It is instructive to absorb the reaction to the many important stories from the Middle East this week.
The Iranians have denied the International Atomic Energy Agency access to their nuclear testing facilities. The Syrian government has carried on annihilating its own people while the world looks on. Marie Colvin, a fearless reporter who adorned the Sunday Times for more than 20 years, cruelly lost her life at the hands of President Bashar al-Assad's forces. The BBC's Middle East page shows violence continuing in Yemen, Libya and Bahrain.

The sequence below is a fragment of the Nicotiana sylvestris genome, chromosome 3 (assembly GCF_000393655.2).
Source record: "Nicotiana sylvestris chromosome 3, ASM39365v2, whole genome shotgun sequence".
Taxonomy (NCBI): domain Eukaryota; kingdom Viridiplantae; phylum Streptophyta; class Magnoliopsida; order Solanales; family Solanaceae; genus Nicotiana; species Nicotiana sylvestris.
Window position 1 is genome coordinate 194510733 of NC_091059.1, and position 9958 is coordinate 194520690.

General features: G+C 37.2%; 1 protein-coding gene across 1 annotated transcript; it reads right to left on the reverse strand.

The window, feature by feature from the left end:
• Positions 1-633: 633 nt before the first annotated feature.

But which nation is on the receiving end of the world's lectures? No prizes for guessing. Russia has warned Israel not to attack Iran. The King of Jordan has insisted that the Middle East stalemate is Israel's fault. And Amnesty International has issued yet another denunciation of Israel. On it goes, this bizarre, willful blindness to the implosion taking place among Israel's neighbours, and obsession with blaming Israel for all the world's ills.
Israel is not a nation without fault, or should be immune from criticism. But, oh, for some perspective.